The Georgia Senate has signed off on a plan to reconstitute the DeKalb County Board of Ethics, and a voter referendum to implement the changes is no longer required.
Sen. Emanuel Jones, the bill’s primary sponsor, said the Senate’s attorney issued an opinion saying a countywide vote is unnecessary since the bill revises a law ratified by voters in 2015.
Other provisions in Senate Bill 7 are unchanged. The DeKalb Ethics Board members would now be appointed by the county’s House and Senate delegations, the Board of Commissioners, the county probate judge and chief Superior Court judge.
All seven members will serve no more than two, two-year terms. The law requires upcoming vacancies to be filled at least a month in advance.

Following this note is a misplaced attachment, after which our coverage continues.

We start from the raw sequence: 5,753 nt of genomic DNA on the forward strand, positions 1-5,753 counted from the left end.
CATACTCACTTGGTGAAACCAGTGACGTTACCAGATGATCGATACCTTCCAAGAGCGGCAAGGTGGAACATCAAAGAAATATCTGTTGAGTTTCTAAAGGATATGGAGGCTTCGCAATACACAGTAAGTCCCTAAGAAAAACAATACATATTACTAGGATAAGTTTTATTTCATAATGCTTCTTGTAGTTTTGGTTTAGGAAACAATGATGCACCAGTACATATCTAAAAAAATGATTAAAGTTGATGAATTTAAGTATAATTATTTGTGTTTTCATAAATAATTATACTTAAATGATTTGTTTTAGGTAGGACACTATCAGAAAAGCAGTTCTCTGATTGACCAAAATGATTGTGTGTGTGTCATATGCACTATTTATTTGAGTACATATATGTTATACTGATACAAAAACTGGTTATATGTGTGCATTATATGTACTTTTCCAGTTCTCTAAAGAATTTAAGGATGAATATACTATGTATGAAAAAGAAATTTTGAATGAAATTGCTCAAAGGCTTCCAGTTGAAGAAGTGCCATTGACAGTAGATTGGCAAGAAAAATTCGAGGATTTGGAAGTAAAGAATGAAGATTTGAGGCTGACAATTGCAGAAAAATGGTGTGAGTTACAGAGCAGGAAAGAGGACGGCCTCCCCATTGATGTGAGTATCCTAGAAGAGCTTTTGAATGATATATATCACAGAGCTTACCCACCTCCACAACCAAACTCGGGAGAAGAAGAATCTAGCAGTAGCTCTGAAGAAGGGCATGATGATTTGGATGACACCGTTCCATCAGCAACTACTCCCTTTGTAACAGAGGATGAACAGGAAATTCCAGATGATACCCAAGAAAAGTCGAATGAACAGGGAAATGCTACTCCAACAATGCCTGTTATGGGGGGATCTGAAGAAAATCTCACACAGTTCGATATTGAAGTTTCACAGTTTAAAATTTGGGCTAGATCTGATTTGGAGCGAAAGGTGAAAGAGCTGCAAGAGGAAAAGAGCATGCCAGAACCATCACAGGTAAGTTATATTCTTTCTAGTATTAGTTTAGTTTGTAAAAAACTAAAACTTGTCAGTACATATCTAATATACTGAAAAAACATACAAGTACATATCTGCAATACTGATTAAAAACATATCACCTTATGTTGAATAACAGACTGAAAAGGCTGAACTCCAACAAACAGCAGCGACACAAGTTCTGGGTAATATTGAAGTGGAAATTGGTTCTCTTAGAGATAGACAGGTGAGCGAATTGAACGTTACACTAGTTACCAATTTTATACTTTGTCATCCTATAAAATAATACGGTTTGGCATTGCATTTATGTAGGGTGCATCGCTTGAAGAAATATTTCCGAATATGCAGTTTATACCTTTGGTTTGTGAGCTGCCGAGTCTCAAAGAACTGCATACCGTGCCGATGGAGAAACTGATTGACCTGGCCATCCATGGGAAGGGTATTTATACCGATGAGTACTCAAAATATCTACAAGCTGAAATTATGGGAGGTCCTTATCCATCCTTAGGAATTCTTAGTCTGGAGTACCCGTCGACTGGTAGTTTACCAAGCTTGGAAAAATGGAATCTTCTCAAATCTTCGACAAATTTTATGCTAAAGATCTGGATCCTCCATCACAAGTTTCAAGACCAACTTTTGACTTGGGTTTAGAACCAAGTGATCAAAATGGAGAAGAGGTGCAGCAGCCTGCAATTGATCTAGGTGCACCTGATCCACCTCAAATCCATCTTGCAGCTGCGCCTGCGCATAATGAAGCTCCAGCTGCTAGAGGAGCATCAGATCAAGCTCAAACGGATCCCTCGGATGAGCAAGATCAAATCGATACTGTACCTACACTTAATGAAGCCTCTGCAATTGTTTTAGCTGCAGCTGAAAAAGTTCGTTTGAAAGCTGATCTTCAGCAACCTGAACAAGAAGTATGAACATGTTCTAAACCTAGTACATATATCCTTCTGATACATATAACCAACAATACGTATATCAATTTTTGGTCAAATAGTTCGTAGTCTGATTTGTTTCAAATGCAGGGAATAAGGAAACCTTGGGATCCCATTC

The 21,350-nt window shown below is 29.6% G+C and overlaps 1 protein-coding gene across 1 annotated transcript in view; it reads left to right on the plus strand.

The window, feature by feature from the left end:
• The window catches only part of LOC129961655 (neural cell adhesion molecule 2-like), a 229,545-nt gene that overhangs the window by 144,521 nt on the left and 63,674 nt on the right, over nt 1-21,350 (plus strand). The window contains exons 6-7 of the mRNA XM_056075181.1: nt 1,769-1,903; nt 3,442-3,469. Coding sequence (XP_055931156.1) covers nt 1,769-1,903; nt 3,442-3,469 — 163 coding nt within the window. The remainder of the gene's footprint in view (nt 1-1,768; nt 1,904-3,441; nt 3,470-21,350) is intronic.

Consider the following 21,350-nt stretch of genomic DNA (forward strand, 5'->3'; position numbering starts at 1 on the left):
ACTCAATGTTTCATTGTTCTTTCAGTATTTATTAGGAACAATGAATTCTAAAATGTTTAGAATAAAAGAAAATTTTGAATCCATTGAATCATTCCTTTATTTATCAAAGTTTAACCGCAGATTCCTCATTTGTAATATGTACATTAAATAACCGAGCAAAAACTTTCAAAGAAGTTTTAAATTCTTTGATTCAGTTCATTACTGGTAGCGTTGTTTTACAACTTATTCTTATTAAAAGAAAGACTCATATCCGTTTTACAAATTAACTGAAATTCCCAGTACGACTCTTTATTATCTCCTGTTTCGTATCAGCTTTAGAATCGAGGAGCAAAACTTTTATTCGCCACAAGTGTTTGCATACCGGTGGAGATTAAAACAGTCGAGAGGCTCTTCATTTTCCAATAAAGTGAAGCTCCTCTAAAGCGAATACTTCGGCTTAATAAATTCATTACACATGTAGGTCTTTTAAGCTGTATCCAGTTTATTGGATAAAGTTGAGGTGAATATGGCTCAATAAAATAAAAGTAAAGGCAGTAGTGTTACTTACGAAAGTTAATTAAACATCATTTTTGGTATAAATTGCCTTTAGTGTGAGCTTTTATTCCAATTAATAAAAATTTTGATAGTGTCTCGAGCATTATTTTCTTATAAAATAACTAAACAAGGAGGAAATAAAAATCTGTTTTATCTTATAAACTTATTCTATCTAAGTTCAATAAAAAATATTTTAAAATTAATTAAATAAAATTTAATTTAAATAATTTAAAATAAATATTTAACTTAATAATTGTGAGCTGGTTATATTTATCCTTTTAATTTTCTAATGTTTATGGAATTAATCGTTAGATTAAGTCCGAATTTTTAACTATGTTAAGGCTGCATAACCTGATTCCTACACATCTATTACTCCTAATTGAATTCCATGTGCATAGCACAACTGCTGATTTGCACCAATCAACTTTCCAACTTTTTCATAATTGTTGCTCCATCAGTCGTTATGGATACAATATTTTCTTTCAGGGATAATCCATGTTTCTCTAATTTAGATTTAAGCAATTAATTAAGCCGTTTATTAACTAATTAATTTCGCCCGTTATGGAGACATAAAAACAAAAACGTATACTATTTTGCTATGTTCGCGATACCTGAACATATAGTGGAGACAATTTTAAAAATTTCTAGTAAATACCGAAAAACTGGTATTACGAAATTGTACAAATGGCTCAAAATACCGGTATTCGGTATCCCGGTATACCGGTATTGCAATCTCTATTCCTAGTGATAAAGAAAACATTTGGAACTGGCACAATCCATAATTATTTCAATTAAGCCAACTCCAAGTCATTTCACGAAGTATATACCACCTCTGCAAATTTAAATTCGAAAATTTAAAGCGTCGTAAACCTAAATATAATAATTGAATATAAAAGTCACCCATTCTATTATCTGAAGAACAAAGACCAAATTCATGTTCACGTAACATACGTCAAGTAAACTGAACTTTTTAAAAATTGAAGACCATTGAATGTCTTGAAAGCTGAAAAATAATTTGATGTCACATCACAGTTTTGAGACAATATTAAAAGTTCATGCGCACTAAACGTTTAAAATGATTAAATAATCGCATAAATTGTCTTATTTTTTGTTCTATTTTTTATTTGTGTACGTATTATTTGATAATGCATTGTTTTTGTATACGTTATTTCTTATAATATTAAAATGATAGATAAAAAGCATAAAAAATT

The Senate unanimously approved the bill as part of Wednesday’s local consent calendar. The legislation now goes to the DeKalb House Delegation for approval, which would then place the measure in play for that chamber’s local consent calendar.
The Ethics Board was sidelined last year after the Georgia Supreme Court upheld a lower court ruling that said the board was operating illegally because a majority of members were appointed by private groups and not elected officials.
Jones, D-Decatur, said new reports that former DeKalb Commissioner Sharon Barnes Sutton had been subpoenaed by a federal grand jury was proof the board needs to get back to work.
Sutton filed the lawsuit challenging the constitutionality of the board while she was under investigation.
“This is why we need to reconstitute the ethics committee immediately in DeKalb County,” Jones said.
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